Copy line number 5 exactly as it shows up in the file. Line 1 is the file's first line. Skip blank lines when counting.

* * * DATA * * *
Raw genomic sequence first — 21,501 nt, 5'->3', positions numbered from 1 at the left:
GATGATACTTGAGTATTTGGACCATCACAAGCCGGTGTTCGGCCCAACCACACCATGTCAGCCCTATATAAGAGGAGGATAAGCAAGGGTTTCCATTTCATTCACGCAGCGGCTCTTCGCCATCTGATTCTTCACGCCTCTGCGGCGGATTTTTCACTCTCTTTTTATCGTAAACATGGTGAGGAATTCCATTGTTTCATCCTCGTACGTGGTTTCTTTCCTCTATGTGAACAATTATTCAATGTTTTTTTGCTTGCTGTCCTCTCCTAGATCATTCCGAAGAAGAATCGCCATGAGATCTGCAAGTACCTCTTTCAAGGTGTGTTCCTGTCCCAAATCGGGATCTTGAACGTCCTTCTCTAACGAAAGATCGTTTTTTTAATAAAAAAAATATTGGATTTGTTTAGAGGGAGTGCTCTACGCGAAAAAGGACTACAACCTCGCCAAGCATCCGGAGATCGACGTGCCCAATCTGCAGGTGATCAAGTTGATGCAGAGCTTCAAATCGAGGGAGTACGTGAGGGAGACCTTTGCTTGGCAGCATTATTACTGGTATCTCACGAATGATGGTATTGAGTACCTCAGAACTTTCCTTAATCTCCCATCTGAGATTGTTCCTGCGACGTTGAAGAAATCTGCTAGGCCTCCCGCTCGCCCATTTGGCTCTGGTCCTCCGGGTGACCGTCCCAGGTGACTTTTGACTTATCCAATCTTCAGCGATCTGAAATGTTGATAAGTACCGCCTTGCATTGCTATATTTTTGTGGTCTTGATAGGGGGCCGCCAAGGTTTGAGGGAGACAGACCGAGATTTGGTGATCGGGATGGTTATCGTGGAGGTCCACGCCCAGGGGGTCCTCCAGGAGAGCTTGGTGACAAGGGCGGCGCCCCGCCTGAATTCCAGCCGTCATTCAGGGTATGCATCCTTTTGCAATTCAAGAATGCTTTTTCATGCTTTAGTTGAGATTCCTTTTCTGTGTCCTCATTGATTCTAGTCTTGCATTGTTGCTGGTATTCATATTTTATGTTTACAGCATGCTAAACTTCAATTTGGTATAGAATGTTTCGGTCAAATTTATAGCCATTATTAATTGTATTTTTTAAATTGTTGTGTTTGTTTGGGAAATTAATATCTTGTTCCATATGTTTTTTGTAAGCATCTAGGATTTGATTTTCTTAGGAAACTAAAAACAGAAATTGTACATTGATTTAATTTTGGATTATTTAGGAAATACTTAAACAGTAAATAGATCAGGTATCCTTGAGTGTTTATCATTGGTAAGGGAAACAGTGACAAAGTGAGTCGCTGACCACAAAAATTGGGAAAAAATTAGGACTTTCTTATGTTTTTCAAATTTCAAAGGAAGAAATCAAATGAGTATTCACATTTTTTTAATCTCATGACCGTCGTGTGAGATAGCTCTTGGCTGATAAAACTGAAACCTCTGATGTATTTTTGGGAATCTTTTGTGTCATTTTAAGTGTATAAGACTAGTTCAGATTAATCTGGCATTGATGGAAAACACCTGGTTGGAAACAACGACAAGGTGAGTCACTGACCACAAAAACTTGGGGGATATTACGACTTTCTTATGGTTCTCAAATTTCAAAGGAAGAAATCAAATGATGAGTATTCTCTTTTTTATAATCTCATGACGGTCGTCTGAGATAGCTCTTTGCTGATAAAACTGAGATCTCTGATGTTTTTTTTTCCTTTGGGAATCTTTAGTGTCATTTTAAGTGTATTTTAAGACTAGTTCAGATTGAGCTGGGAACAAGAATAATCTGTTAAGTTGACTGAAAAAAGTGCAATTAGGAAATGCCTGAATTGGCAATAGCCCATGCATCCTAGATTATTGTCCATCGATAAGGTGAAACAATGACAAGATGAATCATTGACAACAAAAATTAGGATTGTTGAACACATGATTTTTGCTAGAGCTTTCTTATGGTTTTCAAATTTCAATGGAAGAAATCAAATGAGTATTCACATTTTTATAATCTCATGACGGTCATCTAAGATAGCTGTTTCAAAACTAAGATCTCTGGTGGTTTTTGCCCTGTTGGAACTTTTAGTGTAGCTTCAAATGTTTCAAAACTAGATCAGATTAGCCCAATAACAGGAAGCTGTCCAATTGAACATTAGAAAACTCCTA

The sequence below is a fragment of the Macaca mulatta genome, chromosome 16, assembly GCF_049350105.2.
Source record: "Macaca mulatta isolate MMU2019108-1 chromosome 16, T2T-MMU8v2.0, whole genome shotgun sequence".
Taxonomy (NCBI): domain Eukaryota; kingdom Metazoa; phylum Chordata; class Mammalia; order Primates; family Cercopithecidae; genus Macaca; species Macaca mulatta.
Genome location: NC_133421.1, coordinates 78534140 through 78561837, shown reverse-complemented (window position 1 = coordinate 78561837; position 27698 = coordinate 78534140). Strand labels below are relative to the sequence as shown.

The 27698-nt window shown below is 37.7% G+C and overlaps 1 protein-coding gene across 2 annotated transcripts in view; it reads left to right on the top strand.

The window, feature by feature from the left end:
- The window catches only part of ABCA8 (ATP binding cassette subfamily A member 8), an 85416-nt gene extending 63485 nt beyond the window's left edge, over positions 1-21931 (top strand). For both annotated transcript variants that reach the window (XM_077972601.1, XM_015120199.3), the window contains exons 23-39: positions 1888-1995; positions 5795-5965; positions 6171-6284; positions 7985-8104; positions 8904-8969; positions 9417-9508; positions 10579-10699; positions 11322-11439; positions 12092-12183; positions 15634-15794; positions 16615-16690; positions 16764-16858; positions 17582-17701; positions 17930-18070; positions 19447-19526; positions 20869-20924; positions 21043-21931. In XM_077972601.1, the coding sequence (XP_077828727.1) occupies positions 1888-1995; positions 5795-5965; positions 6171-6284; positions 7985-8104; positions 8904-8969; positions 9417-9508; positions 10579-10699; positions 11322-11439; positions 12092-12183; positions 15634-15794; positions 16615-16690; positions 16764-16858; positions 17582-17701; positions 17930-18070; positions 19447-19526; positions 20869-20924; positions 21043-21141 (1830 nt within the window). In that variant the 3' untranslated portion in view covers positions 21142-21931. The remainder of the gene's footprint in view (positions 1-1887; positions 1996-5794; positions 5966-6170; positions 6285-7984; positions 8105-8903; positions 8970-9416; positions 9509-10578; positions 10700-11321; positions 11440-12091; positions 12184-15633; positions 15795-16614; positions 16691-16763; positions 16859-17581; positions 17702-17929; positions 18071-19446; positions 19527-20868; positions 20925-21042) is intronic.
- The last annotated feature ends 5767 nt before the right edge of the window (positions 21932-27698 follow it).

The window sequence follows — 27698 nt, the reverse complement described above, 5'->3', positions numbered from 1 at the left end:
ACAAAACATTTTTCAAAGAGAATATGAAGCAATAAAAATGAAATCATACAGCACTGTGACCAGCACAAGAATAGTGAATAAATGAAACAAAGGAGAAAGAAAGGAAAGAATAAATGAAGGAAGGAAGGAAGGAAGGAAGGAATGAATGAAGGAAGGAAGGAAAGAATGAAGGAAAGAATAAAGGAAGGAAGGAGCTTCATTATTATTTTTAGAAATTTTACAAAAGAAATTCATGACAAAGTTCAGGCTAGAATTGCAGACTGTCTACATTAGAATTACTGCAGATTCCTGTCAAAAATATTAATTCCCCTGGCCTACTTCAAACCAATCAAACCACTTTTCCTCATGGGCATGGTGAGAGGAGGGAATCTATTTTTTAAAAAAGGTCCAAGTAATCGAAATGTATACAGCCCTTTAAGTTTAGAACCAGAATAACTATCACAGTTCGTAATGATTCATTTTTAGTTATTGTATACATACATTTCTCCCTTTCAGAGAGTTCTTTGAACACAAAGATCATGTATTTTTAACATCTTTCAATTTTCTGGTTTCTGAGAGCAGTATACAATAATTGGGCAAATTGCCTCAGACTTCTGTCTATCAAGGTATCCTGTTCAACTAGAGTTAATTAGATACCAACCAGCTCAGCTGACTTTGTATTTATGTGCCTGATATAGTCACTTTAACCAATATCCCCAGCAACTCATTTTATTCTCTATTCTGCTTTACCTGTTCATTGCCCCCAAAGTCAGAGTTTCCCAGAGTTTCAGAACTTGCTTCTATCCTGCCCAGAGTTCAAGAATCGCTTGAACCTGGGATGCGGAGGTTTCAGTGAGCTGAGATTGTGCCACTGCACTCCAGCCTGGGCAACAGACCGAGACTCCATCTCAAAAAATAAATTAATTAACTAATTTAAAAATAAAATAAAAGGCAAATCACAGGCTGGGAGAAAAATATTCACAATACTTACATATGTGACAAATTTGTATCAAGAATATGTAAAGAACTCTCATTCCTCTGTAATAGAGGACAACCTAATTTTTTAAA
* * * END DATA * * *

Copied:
Taxonomy (NCBI): domain Eukaryota; kingdom Metazoa; phylum Chordata; class Mammalia; order Primates; family Cercopithecidae; genus Macaca; species Macaca mulatta.